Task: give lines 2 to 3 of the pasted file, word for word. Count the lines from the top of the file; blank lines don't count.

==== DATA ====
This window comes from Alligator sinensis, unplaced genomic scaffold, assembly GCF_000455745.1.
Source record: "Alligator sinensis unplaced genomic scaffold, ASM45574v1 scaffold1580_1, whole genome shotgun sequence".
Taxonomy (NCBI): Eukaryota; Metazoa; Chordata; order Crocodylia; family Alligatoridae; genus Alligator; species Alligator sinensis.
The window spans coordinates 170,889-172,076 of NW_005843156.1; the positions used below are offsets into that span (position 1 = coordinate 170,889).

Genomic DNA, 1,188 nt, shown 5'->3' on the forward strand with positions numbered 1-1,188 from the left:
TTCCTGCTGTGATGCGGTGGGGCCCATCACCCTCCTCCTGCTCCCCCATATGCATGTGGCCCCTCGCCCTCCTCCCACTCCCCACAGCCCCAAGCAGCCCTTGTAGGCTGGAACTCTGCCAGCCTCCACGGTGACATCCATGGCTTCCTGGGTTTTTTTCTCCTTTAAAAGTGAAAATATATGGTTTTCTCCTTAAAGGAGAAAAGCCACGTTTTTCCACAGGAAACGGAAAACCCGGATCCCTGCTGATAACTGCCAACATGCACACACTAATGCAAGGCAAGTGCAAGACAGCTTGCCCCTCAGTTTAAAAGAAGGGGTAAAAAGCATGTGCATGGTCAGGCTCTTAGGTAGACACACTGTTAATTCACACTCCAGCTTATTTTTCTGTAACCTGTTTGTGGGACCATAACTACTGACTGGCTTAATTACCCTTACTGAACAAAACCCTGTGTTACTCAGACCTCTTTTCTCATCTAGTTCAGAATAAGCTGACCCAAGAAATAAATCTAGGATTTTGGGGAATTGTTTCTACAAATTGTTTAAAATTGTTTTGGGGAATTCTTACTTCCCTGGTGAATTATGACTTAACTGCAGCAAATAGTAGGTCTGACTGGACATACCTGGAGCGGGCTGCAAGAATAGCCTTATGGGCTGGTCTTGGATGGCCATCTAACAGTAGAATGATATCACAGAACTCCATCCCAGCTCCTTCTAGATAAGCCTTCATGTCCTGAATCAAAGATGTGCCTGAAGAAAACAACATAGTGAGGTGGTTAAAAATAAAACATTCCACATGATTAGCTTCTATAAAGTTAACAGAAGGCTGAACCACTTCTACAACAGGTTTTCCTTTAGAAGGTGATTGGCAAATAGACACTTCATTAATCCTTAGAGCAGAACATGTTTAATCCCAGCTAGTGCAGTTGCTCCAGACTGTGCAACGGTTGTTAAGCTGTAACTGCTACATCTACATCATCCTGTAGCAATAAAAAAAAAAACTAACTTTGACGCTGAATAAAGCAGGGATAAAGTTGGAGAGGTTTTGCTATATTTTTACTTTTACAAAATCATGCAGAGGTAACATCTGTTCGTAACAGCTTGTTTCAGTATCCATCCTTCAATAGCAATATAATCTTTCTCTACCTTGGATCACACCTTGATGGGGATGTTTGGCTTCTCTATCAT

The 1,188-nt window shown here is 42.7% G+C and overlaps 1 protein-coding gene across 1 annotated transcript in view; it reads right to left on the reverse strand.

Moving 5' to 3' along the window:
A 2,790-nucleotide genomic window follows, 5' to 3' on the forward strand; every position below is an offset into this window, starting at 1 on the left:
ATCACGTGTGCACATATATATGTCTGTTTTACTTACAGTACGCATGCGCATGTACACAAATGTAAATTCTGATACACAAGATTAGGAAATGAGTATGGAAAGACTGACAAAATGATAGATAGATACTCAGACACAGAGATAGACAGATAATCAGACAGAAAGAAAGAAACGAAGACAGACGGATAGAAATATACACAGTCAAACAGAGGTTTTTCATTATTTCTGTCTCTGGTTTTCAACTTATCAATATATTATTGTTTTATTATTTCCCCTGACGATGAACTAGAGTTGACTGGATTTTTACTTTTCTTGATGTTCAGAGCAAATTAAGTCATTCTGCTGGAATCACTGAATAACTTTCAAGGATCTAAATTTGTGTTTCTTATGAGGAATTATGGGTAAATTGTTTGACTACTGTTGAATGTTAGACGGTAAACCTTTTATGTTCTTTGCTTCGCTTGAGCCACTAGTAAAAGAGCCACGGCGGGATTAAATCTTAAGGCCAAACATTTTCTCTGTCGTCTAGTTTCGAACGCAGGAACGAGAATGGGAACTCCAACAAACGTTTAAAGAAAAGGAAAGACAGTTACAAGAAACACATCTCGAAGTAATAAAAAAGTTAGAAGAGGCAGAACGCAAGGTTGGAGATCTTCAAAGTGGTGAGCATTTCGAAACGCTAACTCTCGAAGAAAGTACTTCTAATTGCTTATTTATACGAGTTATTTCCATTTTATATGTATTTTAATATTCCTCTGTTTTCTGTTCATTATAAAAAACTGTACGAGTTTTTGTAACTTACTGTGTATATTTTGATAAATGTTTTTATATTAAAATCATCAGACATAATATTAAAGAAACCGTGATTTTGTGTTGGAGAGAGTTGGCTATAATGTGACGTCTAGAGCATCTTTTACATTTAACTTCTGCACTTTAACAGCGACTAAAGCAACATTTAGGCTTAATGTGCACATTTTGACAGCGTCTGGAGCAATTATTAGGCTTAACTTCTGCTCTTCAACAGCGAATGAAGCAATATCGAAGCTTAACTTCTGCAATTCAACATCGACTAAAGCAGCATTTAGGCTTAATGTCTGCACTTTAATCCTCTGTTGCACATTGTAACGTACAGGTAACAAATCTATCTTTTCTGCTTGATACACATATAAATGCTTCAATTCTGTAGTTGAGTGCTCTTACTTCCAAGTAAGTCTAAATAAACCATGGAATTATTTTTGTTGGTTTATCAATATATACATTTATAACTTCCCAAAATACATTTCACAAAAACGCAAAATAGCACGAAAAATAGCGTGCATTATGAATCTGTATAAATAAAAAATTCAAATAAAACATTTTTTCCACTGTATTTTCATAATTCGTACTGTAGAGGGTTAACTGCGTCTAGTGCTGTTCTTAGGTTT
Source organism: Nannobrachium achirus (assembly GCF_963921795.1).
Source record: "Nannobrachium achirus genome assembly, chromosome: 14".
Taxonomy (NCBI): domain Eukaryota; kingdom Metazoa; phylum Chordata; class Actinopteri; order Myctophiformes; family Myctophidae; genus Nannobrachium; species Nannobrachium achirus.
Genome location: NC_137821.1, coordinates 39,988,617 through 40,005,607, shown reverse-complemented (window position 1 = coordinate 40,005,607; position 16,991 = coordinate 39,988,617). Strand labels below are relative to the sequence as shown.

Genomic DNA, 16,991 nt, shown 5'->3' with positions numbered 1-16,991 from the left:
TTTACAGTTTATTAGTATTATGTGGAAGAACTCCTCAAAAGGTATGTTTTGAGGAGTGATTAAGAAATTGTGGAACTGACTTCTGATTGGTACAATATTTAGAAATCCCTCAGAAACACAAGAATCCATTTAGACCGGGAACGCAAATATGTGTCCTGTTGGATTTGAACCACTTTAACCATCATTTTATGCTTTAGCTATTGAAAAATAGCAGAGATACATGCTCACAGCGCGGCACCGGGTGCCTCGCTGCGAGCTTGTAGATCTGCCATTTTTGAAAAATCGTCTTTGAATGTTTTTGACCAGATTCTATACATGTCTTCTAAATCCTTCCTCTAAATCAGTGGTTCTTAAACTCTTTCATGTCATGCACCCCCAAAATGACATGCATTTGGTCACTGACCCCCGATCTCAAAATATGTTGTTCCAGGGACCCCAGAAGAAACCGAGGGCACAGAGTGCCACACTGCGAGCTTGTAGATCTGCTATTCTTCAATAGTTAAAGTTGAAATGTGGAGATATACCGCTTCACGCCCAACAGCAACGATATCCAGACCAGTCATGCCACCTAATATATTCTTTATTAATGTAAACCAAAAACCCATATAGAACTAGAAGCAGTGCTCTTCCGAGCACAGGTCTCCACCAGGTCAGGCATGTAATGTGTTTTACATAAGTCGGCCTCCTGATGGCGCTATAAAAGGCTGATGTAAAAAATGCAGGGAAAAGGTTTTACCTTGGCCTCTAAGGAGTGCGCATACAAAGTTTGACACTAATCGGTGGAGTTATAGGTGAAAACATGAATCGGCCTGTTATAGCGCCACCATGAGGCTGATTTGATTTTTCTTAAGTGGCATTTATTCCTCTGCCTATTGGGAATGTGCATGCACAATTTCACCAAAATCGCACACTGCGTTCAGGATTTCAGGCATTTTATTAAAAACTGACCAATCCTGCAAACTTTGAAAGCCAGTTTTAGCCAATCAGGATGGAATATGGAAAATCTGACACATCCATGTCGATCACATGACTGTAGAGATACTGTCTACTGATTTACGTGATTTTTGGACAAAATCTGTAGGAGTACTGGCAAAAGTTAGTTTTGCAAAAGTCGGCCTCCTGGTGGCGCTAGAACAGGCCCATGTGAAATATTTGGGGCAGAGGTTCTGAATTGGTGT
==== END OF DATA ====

Source record: "Alligator sinensis unplaced genomic scaffold, ASM45574v1 scaffold1580_1, whole genome shotgun sequence".
Taxonomy (NCBI): Eukaryota; Metazoa; Chordata; order Crocodylia; family Alligatoridae; genus Alligator; species Alligator sinensis.